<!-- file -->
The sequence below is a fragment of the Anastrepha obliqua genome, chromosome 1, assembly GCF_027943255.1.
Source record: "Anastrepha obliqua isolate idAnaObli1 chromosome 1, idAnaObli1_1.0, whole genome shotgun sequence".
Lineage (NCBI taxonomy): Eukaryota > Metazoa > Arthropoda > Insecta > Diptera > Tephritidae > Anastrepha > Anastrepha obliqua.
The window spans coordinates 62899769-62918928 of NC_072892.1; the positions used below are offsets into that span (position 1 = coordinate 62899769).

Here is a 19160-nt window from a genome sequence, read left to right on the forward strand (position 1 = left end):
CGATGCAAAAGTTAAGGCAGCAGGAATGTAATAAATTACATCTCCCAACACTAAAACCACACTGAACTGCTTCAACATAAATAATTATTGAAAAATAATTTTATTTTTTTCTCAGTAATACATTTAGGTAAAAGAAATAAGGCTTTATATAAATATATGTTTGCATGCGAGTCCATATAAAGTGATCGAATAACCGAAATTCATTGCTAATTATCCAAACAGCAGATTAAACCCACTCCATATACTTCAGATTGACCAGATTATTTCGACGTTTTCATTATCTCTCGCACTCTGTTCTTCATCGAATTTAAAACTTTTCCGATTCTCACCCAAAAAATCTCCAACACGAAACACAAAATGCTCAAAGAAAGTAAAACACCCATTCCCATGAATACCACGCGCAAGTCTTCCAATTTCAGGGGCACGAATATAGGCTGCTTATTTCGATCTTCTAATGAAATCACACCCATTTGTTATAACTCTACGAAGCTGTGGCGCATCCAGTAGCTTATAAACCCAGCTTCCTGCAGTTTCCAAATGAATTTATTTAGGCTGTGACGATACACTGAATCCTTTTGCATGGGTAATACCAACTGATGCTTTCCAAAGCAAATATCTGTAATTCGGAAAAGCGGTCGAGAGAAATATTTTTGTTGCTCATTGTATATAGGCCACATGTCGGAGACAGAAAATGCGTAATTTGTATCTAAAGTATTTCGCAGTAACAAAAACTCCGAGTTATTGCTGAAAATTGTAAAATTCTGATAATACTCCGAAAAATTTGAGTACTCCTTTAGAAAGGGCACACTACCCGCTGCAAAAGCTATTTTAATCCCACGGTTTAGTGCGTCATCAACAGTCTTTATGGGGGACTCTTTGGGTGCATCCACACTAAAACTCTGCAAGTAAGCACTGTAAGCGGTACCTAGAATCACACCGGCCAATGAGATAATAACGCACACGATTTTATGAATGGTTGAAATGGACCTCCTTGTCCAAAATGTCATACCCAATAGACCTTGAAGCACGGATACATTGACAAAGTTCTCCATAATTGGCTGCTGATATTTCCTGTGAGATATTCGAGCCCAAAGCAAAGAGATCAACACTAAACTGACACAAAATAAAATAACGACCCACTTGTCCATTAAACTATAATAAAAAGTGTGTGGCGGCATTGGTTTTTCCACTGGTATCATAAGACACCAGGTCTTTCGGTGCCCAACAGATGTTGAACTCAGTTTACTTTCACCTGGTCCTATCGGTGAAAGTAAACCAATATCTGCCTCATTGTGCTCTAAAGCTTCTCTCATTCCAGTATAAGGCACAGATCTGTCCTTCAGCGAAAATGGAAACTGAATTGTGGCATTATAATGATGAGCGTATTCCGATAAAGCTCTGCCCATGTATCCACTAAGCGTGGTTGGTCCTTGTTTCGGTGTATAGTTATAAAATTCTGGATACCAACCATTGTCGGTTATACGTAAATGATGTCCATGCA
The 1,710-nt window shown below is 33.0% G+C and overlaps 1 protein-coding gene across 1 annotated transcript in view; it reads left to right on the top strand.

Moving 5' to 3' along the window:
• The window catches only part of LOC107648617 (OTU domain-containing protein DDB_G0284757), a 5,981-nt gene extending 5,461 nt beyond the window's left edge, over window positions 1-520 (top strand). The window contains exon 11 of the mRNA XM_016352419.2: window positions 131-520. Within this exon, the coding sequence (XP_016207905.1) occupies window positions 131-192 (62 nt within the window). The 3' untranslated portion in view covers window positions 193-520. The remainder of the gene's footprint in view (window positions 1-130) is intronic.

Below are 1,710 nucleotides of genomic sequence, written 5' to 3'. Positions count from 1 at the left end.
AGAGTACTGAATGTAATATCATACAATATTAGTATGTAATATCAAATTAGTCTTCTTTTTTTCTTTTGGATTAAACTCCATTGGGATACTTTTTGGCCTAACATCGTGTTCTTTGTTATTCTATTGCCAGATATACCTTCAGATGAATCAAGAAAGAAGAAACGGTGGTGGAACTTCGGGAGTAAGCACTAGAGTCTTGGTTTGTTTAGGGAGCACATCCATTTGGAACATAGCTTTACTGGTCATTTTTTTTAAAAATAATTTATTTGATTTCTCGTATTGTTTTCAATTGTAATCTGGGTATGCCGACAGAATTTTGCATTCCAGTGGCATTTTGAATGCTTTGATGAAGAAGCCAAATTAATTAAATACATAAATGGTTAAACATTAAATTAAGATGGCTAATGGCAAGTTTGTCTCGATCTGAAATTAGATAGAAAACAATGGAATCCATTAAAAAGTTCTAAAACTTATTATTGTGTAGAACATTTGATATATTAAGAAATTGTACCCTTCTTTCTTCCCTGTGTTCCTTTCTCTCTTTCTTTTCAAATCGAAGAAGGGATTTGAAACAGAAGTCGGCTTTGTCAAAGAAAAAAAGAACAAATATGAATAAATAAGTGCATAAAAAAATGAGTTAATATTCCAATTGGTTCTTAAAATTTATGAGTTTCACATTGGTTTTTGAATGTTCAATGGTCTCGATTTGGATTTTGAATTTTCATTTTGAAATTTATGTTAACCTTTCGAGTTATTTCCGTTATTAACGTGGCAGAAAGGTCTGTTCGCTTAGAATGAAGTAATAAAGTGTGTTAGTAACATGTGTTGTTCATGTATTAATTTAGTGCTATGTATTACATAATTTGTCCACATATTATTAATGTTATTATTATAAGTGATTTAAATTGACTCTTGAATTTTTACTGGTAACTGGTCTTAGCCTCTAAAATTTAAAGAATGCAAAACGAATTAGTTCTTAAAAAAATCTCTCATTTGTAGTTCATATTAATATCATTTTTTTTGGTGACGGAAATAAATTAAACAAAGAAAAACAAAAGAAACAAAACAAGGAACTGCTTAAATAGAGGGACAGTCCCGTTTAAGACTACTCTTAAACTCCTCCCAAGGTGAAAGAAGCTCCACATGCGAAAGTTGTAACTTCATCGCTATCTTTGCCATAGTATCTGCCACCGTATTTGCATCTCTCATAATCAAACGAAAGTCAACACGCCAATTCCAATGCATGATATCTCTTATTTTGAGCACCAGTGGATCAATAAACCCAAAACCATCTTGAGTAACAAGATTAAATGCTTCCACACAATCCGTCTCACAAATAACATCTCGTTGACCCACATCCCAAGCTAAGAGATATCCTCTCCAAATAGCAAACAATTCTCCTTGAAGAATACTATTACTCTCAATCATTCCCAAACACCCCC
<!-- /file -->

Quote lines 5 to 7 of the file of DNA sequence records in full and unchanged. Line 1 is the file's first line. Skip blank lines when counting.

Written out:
Here is a 19160-nt window from a genome sequence, read left to right on the forward strand (position 1 = left end):
CGATGCAAAAGTTAAGGCAGCAGGAATGTAATAAATTACATCTCCCAACACTAAAACCACACTGAACTGCTTCAACATAAATAATTATTGAAAAATAATTTTATTTTTTTCTCAGTAATACATTTAGGTAAAAGAAATAAGGCTTTATATAAATATATGTTTGCATGCGAGTCCATATAAAGTGATCGAATAACCGAAATTCATTGCTAATTATCCAAACAGCAGATTAAACCCACTCCATATACTTCAGATTGACCAGATTATTTCGACGTTTTCATTATCTCTCGCACTCTGTTCTTCATCGAATTTAAAACTTTTCCGATTCTCACCCAAAAAATCTCCAACACGAAACACAAAATGCTCAAAGAAAGTAAAACACCCATTCCCATGAATACCACGCGCAAGTCTTCCAATTTCAGGGGCACGAATATAGGCTGCTTATTTCGATCTTCTAATGAAATCACACCCATTTGTTATAACTCTACGAAGCTGTGGCGCATCCAGTAGCTTATAAACCCAGCTTCCTGCAGTTTCCAAATGAATTTATTTAGGCTGTGACGATACACTGAATCCTTTTGCATGGGTAATACCAACTGATGCTTTCCAAAGCAAATATCTGTAATTCGGAAAAGCGGTCGAGAGAAATATTTTTGTTGCTCATTGTATATAGGCCACATGTCGGAGACAGAAAATGCGTAATTTGTATCTAAAGTATTTCGCAGTAACAAAAACTCCGAGTTATTGCTGAAAATTGTAAAATTCTGATAATACTCCGAAAAATTTGAGTACTCCTTTAGAAAGGGCACACTACCCGCTGCAAAAGCTATTTTAATCCCACGGTTTAGTGCGTCATCAACAGTCTTTATGGGGGACTCTTTGGGTGCATCCACACTAAAACTCTGCAAGTAAGCACTGTAAGCGGTACCTAGAATCACACCGGCCAATGAGATAATAACGCACACGATTTTATGAATGGTTGAAATGGACCTCCTTGTCCAAAATGTCATACCCAATAGACCTTGAAGCACGGATACATTGACAAAGTTCTCCATAATTGGCTGCTGATATTTCCTGTGAGATATTCGAGCCCAAAGCAAAGAGATCAACACTAAACTGACACAAAATAAAATAACGACCCACTTGTCCATTAAACTATAATAAAAAGTGTGTGGCGGCATTGGTTTTTCCACTGGTATCATAAGACACCAGGTCTTTCGGTGCCCAACAGATGTTGAACTCAGTTTACTTTCACCTGGTCCTATCGGTGAAAGTAAACCAATATCTGCCTCATTGTGCTCTAAAGCTTCTCTCATTCCAGTATAAGGCACAGATCTGTCCTTCAGCGAAAATGGAAACTGAATTGTGGCATTATAATGATGAGCGTATTCCGATAAAGCTCTGCCCATGTATCCACTAAGCGTGGTTGGTCCTTGTTTCGGTGTATAGTTATAAAATTCTGGATACCAACCATTGTCGGTTATACGTAAATGATGTCCATGCA
The 1,710-nt window shown below is 33.0% G+C and overlaps 1 protein-coding gene across 1 annotated transcript in view; it reads left to right on the top strand.